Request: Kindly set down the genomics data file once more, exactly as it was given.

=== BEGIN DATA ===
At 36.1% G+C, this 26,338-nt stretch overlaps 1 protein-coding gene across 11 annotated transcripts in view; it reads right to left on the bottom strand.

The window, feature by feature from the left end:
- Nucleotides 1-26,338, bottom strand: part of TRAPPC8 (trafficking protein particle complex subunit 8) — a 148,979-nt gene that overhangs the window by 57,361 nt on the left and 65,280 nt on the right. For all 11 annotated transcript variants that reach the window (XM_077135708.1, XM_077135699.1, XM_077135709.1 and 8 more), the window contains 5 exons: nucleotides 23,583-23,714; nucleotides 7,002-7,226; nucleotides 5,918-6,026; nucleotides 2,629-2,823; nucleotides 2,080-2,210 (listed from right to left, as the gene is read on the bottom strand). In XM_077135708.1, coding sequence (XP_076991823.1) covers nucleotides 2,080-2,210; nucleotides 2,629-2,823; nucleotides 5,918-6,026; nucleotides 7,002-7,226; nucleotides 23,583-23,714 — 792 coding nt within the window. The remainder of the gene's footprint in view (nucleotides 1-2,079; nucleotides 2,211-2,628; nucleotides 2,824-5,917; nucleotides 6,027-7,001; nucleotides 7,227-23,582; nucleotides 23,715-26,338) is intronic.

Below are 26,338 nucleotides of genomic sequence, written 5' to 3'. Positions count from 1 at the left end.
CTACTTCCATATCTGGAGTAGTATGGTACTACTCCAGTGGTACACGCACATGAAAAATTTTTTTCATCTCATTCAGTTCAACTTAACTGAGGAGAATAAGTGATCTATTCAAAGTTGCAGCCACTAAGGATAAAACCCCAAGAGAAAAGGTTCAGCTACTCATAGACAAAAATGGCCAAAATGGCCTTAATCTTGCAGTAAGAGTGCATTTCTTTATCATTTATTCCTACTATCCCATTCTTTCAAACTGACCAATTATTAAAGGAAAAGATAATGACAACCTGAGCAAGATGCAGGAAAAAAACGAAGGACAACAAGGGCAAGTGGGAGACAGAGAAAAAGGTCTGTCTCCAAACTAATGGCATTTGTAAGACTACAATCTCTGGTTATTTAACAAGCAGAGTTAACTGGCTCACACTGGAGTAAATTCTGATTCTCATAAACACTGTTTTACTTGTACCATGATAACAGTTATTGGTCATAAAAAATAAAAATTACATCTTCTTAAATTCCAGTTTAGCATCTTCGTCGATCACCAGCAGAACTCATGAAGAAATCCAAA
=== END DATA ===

At 36.1% G+C, this 26,338-nt stretch overlaps 1 protein-coding gene across 11 annotated transcripts in view; it reads right to left on the bottom strand.

The window, feature by feature from the left end:
- Nucleotides 1-26,338, bottom strand: part of TRAPPC8 (trafficking protein particle complex subunit 8) — a 148,979-nt gene that overhangs the window by 57,361 nt on the left and 65,280 nt on the right. For all 11 annotated transcript variants that reach the window (XM_077135708.1, XM_077135699.1, XM_077135709.1 and 8 more), the window contains 5 exons: nucleotides 23,583-23,714; nucleotides 7,002-7,226; nucleotides 5,918-6,026; nucleotides 2,629-2,823; nucleotides 2,080-2,210 (listed from right to left, as the gene is read on the bottom strand). In XM_077135708.1, coding sequence (XP_076991823.1) covers nucleotides 2,080-2,210; nucleotides 2,629-2,823; nucleotides 5,918-6,026; nucleotides 7,002-7,226; nucleotides 23,583-23,714 — 792 coding nt within the window. The remainder of the gene's footprint in view (nucleotides 1-2,079; nucleotides 2,211-2,628; nucleotides 2,824-5,917; nucleotides 6,027-7,001; nucleotides 7,227-23,582; nucleotides 23,715-26,338) is intronic.

Below are 26,338 nucleotides of genomic sequence, written 5' to 3'. Positions count from 1 at the left end.
CTACTTCCATATCTGGAGTAGTATGGTACTACTCCAGTGGTACACGCACATGAAAAATTTTTTTCATCTCATTCAGTTCAACTTAACTGAGGAGAATAAGTGATCTATTCAAAGTTGCAGCCACTAAGGATAAAACCCCAAGAGAAAAGGTTCAGCTACTCATAGACAAAAATGGCCAAAATGGCCTTAATCTTGCAGTAAGAGTGCATTTCTTTATCATTTATTCCTACTATCCCATTCTTTCAAACTGACCAATTATTAAAGGAAAAGATAATGACAACCTGAGCAAGATGCAGGAAAAAAACGAAGGACAACAAGGGCAAGTGGGAGACAGAGAAAAAGGTCTGTCTCCAAACTAATGGCATTTGTAAGACTACAATCTCTGGTTATTTAACAAGCAGAGTTAACTGGCTCACACTGGAGTAAATTCTGATTCTCATAAACACTGTTTTACTTGTACCATGATAACAGTTATTGGTCATAAAAAATAAAAATTACATCTTCTTAAATTCCAGTTTAGCATCTTCGTCGATCACCAGCAGAACTCATGAAGAAATCCAAA